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Taiwan and the Future of Regional Security in the Pacific

Taiwan and the Future of Regional Security in the Pacific December 16th Event

Over the last year, increasing Chinese aggression in the South and East China Seas has threatened the balance of power in the Pacific and the regional security of many countries in the area. Taiwan, a longstanding and trusted U.S. ally, holds a unique and strategically advantageous location in between the two major seas.

After the historic meeting of Taiwan’s President Ma Ying-jeou and China’s President Xi Jinping last month, what does the future hold for Taiwan’s regional security and democratic progress? What should the U.S. do to support this ally?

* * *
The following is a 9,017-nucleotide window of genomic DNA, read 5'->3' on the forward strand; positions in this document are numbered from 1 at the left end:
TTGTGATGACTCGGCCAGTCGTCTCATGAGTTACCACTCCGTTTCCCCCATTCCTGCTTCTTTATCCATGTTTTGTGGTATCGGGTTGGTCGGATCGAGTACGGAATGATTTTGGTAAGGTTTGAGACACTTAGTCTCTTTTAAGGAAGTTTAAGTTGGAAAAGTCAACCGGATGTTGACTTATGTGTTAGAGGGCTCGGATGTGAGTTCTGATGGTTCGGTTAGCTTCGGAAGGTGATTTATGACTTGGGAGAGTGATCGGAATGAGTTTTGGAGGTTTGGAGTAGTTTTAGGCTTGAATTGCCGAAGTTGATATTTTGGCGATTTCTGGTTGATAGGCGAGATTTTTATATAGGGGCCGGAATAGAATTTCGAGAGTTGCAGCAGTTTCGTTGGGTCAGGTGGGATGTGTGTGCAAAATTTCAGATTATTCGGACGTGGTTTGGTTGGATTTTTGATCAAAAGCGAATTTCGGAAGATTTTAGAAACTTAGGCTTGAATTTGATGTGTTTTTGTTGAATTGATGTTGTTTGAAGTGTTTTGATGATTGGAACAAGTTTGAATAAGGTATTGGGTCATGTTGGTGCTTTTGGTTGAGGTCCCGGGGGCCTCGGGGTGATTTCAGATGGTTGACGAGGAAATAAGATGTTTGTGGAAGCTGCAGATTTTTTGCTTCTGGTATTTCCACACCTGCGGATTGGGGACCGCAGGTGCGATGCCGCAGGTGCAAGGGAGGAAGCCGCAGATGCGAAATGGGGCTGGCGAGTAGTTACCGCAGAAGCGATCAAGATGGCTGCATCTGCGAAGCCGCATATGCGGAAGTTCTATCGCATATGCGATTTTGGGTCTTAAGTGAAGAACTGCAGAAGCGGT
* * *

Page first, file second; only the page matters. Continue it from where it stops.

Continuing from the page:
On December 16th, Hudson Institute’s Center for American Seapower hosted a morning panel discussion featuring Richard Fisher of the International Assessment and Strategy Center and Ian Easton of the Project 2049 Institute. In addition to discussing the future of the U.S.-Taiwan alliance, panelists addressed U.S. arm sales to Taiwan and Taiwan’s recent agreement with the Philippines on fishing rights. Hudson Senior Fellow Seth Cropsey moderated the conversation.

Seth Cropsey Moderator

Senior Fellow & Director, Center for American Seapower, Hudson Institute

Richard Fisher Panelist

Senior Fellow, International Assessment and Strategy Center

Ian Easton Panelist

Research Fellow, Project 2049 Institute

Hudson Experts

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